ean W kept hot for some time, nutil
the invalid is ready for it
Timbale of (.round Kice: Cook rice
in milk till tender; line a buttered mold
with it Thicken a half-pint of skim
milk with two tahlespoonfulsof ground
rice. Boil two minutes, Wat in an egg.
fill the cases, steam half an hour, or an
hour, according to size of pudding.
can be steamed in the buttered mold.
Turn it out and serve with any tart
fruit sirup. (ood Housekeeping.
A four-ounce pudding calls for four
ounces of raisins, four ounces of chopped
suet, four ounces of bread-crumbs four
eggs, one tablespoonful of molasses, a
teaspoon ful of salt some candied lemon
peel and nutmeg, if you wish. Boil or
steam the pudding four hours. This is
a good pudding suitable for Thanksgiv
ing or some lesser festival days, but
not so rich as the Christmas plum pud
ding. N. . Tribune.
Pretty mats are made from pieces
of cloth by cutting them square ami
working them around the edges with
blanket stitch, or they can W used to
cover old photograph frames, with
few stitches of gold-thread embroidery
here and there. They also serve for
small ibook covers, where joined to
gether with herring bone or embroid
ery, and would make tidies and mats
for various purposes N. Y. World.
The w Long Veil.
The novelty in millinery is a long
veil of black-figured lace, worn droop
ing in front to the knee, or even to the
foot of the skirt It is a scarf of Chan
tilly or other French laee, with scal
loped edges, and is nearly a yard wide.
and more than two yards long. The
milliner drapes one end of the veil over
the crown of a large black felt round
hat holding it there by a twist of broad
black satin ribWn, six inches wide at
least, which is tied at the back in
great bow, with loops and ends lying
flat instead of standing high in the
familiar way. The veil then covers the
face, and is drawn under the chin to
meet in the back by a bunch of small
plaits taken in each side; thence it
hangs straight down the front This
unique veil is very Wcoming, and has
been adopted by fashionable women for
wearing with afternoon visiting toilets.
Shorter veils of white-figured la;,
many of them of real applique lace, are
more generally worn. Harper s Bazar.
A libit on Shopping.
A clever woman living in New York
disclosed an ingenious plan of hers the
other day. One of the Wst of mana
gers, always well dressed on not exten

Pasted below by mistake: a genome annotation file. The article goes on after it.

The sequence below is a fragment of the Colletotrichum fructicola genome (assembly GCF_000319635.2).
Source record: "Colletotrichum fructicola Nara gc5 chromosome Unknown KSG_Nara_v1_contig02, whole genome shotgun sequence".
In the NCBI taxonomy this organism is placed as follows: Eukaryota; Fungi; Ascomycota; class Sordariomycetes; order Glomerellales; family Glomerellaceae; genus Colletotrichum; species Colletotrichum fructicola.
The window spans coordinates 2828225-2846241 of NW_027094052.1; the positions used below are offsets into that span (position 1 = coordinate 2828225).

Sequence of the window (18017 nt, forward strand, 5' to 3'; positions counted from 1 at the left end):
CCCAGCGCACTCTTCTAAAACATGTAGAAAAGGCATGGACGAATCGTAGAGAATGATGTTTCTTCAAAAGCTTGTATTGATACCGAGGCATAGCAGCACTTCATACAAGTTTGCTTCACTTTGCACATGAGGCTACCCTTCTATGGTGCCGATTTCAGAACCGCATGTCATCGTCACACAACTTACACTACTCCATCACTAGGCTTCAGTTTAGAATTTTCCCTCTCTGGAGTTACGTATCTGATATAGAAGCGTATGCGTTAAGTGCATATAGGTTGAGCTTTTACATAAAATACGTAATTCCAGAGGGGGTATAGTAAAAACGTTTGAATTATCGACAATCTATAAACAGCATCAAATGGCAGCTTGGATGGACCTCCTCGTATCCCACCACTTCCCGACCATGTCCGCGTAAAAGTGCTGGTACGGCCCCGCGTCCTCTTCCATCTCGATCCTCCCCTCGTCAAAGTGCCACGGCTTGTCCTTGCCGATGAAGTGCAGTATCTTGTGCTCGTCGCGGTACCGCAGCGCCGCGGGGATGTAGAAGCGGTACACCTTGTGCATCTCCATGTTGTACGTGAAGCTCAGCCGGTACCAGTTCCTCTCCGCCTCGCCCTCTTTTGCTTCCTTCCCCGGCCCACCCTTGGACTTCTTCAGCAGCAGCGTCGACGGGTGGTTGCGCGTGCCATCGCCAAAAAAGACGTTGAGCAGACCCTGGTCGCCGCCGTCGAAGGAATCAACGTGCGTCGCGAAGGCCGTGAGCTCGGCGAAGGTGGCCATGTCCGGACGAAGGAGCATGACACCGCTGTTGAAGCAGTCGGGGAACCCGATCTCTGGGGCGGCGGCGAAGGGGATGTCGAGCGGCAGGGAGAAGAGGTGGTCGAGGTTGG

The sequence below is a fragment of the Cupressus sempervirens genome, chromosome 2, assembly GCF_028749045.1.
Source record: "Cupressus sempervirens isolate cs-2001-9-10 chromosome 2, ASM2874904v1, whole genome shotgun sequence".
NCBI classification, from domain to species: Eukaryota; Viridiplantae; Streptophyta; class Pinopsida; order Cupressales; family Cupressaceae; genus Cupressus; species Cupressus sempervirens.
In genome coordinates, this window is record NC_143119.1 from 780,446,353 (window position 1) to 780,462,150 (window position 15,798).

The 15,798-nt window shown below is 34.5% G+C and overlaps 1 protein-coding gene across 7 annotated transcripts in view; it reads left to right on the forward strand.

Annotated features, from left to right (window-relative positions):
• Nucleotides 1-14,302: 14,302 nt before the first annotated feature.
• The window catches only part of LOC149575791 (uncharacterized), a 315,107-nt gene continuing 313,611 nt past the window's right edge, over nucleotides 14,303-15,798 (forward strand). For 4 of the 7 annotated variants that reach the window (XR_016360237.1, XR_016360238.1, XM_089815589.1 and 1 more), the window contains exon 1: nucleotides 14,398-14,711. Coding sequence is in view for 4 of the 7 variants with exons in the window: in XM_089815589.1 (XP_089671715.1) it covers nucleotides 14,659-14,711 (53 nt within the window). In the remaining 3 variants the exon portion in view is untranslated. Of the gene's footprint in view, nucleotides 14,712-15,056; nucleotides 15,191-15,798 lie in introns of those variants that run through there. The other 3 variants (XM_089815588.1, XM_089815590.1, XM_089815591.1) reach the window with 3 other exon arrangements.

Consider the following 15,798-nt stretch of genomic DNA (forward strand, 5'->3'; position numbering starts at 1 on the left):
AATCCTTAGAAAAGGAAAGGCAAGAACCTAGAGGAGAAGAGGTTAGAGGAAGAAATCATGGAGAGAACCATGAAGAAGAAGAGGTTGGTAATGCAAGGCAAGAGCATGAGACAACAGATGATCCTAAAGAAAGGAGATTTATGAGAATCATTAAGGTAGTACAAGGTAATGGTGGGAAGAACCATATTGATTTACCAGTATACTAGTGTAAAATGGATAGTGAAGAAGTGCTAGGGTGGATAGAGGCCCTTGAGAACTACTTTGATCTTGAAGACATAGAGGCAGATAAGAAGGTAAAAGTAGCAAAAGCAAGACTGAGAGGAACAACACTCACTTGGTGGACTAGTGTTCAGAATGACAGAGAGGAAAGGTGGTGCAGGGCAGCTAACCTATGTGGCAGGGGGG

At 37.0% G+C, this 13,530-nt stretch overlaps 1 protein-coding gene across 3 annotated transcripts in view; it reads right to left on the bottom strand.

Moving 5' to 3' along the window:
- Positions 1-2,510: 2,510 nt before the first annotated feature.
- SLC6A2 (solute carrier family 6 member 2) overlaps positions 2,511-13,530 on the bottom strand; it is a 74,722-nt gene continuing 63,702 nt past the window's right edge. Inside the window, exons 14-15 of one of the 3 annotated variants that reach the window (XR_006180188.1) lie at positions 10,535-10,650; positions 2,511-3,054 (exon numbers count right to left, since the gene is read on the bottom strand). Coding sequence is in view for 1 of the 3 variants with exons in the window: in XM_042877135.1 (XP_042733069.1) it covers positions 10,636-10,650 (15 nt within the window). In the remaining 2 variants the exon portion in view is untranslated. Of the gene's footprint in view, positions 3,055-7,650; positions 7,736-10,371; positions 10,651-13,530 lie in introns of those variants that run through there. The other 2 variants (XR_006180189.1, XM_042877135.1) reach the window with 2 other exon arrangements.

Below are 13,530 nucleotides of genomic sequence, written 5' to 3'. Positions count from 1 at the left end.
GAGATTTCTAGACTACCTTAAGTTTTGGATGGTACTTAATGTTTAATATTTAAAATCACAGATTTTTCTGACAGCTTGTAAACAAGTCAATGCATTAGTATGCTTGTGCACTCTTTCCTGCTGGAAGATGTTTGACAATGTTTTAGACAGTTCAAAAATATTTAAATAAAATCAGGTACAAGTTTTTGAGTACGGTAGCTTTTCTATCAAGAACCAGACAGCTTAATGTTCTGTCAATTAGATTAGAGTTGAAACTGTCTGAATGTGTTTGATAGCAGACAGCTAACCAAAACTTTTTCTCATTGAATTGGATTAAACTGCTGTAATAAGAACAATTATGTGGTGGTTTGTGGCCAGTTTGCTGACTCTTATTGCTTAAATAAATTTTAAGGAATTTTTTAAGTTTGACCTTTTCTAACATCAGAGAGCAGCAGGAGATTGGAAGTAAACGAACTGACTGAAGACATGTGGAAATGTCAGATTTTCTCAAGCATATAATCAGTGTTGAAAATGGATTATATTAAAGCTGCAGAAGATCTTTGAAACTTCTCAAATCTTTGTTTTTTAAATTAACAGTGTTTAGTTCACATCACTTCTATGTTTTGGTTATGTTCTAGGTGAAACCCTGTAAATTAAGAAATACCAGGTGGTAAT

sive means, with tastes not easy to
gratify, she made this the rule for her
self: never to go into a shop but once a
week. Every day, when the household
affairs were Wing arranged, she looked
to see what things were needed, mark
ing especially those that seemed imper
ative. At the end of the week, Wfore
going out she consulted her list Wing
always surprised to discover how many
things could W struck off from it She
has found that the seemingly necessary
were not necessary at all, and that old
things in the house could easily W
adapted to new needs. Few ideas would
W wiser to follow, and the course is
hereby suggested to the busy housewife.
Far for Hmall Children.
Brown fur will W much used for
small garments such as Henry IV.
pelerines, cape collar's with stole
fronts, boas and muffs, also for rolls
and edgings to wraps and portions of
handsome cloth costumes. Sets of gray
Persian lambskin, with otter or seal
trimmings, are pretty for youthful
wearers. Dark grizzly War 'nrs are
made into capes that have real astra
khan yokes and collars. These are very
warm and comfortable, and can W
worn all winter with muff and long fur
cuffs to match. Many women hava
this year had their short sealskin coats
made the fashionable length by the ad
dition of real black astrakhan basques,
vests, etc. Sometimes entire sleeves of
astrakhan are added. Chicago Post
An alarm clock is usually used for
getting people up, not for sending them
to bed, but I know of at least one au
thentic case in which the latter end was
attained by it aays a writer in Kate
Field's Washington. A nervous, active